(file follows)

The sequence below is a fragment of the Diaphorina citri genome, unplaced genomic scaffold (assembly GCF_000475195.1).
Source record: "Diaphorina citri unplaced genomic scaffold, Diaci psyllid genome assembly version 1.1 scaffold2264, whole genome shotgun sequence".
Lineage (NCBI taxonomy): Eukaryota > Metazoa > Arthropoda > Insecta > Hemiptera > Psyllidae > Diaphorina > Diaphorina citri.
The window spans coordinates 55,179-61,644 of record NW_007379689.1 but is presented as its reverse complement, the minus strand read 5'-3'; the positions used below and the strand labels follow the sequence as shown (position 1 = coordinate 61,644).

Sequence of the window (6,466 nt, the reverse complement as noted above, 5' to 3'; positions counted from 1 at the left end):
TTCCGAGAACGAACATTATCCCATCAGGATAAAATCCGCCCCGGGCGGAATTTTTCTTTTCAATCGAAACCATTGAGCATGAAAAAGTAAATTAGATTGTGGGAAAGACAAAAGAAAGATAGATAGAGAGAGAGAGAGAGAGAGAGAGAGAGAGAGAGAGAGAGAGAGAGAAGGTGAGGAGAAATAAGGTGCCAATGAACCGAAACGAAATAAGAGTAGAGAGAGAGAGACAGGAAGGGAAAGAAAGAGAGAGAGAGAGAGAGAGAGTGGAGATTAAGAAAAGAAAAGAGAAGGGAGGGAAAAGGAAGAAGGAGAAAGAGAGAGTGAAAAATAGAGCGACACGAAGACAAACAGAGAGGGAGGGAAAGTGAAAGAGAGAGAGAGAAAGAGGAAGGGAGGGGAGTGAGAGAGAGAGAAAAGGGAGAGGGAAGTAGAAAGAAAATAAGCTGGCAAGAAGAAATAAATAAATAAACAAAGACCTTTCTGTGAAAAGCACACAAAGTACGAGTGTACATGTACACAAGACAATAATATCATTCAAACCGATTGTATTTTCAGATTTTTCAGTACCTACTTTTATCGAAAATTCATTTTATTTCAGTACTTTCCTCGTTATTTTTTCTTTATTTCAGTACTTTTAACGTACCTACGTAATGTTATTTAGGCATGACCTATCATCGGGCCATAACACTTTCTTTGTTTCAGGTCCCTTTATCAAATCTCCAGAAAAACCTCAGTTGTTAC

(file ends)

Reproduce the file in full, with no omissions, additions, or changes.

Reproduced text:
The sequence below is a fragment of the Diaphorina citri genome, unplaced genomic scaffold (assembly GCF_000475195.1).
Source record: "Diaphorina citri unplaced genomic scaffold, Diaci psyllid genome assembly version 1.1 scaffold2264, whole genome shotgun sequence".
Lineage (NCBI taxonomy): Eukaryota > Metazoa > Arthropoda > Insecta > Hemiptera > Psyllidae > Diaphorina > Diaphorina citri.
The window spans coordinates 55,179-61,644 of record NW_007379689.1 but is presented as its reverse complement, the minus strand read 5'-3'; the positions used below and the strand labels follow the sequence as shown (position 1 = coordinate 61,644).

Sequence of the window (6,466 nt, the reverse complement as noted above, 5' to 3'; positions counted from 1 at the left end):
TTCCGAGAACGAACATTATCCCATCAGGATAAAATCCGCCCCGGGCGGAATTTTTCTTTTCAATCGAAACCATTGAGCATGAAAAAGTAAATTAGATTGTGGGAAAGACAAAAGAAAGATAGATAGAGAGAGAGAGAGAGAGAGAGAGAGAGAGAGAGAGAGAGAGAGAGAAGGTGAGGAGAAATAAGGTGCCAATGAACCGAAACGAAATAAGAGTAGAGAGAGAGAGACAGGAAGGGAAAGAAAGAGAGAGAGAGAGAGAGAGAGTGGAGATTAAGAAAAGAAAAGAGAAGGGAGGGAAAAGGAAGAAGGAGAAAGAGAGAGTGAAAAATAGAGCGACACGAAGACAAACAGAGAGGGAGGGAAAGTGAAAGAGAGAGAGAGAAAGAGGAAGGGAGGGGAGTGAGAGAGAGAGAAAAGGGAGAGGGAAGTAGAAAGAAAATAAGCTGGCAAGAAGAAATAAATAAATAAACAAAGACCTTTCTGTGAAAAGCACACAAAGTACGAGTGTACATGTACACAAGACAATAATATCATTCAAACCGATTGTATTTTCAGATTTTTCAGTACCTACTTTTATCGAAAATTCATTTTATTTCAGTACTTTCCTCGTTATTTTTTCTTTATTTCAGTACTTTTAACGTACCTACGTAATGTTATTTAGGCATGACCTATCATCGGGCCATAACACTTTCTTTGTTTCAGGTCCCTTTATCAAATCTCCAGAAAAACCTCAGTTGTTAC